Gary Plummer was a star linebacker with the San Diego Chargers during the 1987 strike and was one of the most forceful and persuasive voices during the 24-day walkout. He was also one of the most intractable — primarily because the strike was unlike anything he or the NFL had seen before.
It featured replacement players, angry fans, angrier players, demands for free agency and veterans crossing picket lines. And it was that last line item that infuriated Plummer and his striking teammates, all of whom held the line in San Diego and none of whom could understand why peers would break union ranks.
“It actually sucked,” Plummer said on the latest Talk of Fame Network broadcast saluting the strike’s 30th anniversary, “when you’re getting phone calls from the coaches saying, ‘Hey, this guy who happened to be a sherriff in Solana County or something … he’s playing really well, and you could be out of a job in a couple of weeks if you continue with your histrionics.’
“It was bizarre to me how coaches changed their alliance in a heartbeat. Clearly, the ownership controlled them and signed their checks, so you have to understand that. But there’s so much talked-about loyalty in professional football and ‘we’re a family.’ But family went out the window real quick.”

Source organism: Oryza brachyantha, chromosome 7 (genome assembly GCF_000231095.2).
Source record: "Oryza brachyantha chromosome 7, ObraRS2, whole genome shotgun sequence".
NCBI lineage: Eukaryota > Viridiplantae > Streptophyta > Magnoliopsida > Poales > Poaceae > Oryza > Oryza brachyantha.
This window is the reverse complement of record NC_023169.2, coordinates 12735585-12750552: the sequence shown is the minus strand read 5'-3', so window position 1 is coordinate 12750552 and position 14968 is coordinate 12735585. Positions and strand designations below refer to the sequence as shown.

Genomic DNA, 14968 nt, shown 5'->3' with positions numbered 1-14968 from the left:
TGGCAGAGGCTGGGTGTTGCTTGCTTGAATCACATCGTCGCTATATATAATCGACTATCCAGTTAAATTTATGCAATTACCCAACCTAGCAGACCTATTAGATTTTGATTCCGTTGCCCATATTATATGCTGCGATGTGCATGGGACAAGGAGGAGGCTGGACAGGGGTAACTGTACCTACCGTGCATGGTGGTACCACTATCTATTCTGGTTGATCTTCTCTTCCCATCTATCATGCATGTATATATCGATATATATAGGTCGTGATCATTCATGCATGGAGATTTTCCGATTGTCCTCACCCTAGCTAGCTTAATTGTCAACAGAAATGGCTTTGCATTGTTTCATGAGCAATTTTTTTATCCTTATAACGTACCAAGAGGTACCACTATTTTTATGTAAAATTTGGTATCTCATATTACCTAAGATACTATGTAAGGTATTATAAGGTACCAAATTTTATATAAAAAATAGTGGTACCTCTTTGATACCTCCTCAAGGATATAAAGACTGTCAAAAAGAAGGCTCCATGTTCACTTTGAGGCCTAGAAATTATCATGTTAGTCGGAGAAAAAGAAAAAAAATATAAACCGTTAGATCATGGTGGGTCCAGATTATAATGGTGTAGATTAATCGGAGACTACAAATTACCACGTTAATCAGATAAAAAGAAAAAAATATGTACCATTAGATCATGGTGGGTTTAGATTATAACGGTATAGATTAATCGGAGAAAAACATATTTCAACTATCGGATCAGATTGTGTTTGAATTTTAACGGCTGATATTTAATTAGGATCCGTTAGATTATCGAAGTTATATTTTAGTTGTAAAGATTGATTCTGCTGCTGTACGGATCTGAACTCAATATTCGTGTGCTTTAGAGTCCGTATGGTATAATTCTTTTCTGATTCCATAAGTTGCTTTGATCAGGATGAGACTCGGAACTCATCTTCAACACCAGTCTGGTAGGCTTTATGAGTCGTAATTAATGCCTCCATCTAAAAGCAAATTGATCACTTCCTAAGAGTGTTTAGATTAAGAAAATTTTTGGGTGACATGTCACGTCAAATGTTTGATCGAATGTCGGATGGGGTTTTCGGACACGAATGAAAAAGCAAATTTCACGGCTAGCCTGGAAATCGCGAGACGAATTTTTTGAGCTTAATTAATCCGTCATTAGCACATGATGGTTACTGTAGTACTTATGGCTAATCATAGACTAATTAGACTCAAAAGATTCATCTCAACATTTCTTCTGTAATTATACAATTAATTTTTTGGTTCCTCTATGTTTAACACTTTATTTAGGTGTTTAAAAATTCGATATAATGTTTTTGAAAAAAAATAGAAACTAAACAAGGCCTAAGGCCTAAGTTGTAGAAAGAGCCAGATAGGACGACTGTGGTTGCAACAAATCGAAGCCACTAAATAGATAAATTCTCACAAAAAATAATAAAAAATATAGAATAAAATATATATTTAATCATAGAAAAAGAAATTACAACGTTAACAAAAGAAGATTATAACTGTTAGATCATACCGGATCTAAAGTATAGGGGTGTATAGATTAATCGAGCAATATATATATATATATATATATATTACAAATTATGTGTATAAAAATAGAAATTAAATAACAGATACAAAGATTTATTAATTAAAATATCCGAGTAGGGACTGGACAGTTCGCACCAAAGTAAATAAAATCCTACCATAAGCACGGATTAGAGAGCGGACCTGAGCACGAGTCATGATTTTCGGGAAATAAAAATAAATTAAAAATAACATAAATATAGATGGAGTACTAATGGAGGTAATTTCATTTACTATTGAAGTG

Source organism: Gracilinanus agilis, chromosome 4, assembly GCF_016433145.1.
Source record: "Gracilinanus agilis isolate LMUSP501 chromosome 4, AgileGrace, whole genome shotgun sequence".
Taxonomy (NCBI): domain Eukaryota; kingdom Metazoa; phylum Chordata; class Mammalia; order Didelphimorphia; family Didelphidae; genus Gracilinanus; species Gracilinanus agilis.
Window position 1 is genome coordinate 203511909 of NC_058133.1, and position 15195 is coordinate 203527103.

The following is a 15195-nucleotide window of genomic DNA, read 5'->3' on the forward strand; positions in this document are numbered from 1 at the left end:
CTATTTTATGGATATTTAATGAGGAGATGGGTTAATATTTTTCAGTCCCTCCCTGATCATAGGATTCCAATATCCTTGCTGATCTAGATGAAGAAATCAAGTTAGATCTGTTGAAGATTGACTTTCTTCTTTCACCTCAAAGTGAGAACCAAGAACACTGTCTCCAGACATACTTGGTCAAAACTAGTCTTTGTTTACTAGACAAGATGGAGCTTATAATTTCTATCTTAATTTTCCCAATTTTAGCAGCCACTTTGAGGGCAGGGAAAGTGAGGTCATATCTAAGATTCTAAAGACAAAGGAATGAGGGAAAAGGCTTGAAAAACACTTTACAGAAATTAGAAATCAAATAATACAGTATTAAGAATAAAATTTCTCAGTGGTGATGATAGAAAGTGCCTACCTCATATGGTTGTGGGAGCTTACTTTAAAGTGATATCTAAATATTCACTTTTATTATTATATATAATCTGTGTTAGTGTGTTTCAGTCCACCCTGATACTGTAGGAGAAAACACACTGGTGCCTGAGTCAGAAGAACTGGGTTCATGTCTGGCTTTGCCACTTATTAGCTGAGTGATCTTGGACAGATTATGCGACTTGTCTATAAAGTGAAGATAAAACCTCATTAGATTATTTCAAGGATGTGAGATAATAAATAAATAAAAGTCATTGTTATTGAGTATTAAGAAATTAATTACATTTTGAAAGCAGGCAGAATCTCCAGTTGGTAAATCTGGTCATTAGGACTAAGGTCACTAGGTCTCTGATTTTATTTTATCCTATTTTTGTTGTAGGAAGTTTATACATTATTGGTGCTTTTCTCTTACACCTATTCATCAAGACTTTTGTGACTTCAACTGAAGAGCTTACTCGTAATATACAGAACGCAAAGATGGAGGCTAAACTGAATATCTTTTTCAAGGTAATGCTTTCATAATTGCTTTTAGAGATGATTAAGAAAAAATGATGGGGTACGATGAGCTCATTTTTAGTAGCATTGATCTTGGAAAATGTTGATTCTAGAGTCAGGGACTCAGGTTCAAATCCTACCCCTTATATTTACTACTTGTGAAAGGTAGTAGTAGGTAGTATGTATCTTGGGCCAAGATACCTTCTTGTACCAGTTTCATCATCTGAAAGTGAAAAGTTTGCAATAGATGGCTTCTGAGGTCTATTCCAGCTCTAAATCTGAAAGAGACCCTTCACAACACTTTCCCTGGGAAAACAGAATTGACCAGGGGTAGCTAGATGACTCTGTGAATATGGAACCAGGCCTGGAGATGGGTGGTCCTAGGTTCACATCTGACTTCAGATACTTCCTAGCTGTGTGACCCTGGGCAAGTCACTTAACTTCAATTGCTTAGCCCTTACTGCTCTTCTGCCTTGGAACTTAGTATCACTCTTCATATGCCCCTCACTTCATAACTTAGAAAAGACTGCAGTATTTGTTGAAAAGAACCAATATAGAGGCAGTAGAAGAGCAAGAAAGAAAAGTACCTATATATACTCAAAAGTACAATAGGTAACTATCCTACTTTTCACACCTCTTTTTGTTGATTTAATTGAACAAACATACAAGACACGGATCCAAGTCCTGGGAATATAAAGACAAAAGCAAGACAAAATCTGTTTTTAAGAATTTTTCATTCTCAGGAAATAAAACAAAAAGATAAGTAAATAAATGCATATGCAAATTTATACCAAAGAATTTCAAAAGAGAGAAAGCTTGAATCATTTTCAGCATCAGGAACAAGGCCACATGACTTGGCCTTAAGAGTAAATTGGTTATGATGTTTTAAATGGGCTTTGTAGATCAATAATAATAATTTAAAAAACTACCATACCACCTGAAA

At least it did in San Diego. But when Plummer changed teams, signing a free-agent contract with the San Francisco 49ers in 1994, he realized that family actually did exist in some parts of the NFL, and he found that family every Sunday in Candlestick Park. with Hall-of-Fame owner Eddie DeBartolo Jr.
And then he understood what he could not … and did not … seven years earlier.
“We were all ticked off every time we heard about a player crossing the line,” Plummer said, recalling the ’87 strike in San Diego. “It wasn’t even a question here in San Diego. The leadership was fantastic. It was a team of old veterans, and, truthfully, that’s why we weren’t very good.
“It was Don Coryell (who was fired the year before) hanging on to a lot of players from the ’70s and early ’80s who had seen better days. But what it enabled us to do … we literally had practices almost every day, with Dan Fouts running them, which wasn’t much different than when Coryell was there.
“But what was different was, when guys were crossing picket lines, we were just pissed off. And I just never understood it until I went and played for the San Francisco 49ers and understood what Eddie DeBartolo meant to the players. And literally there’s a 49ers’ family with Eddie DeBartolo. And the loyalty is unbelievable.
“Trust me, had I been with the 49ers when that strike happened, I would’ve crossed the picket line the first day. That’s a guy who was willing to do anything for his players, and you wanted to show your loyalty by doing anything for him.”
Asked if there wasn’t that feeling for Chargers’ owner Alex Spanos, Plummer laughed.
“Absolutely none,” he said.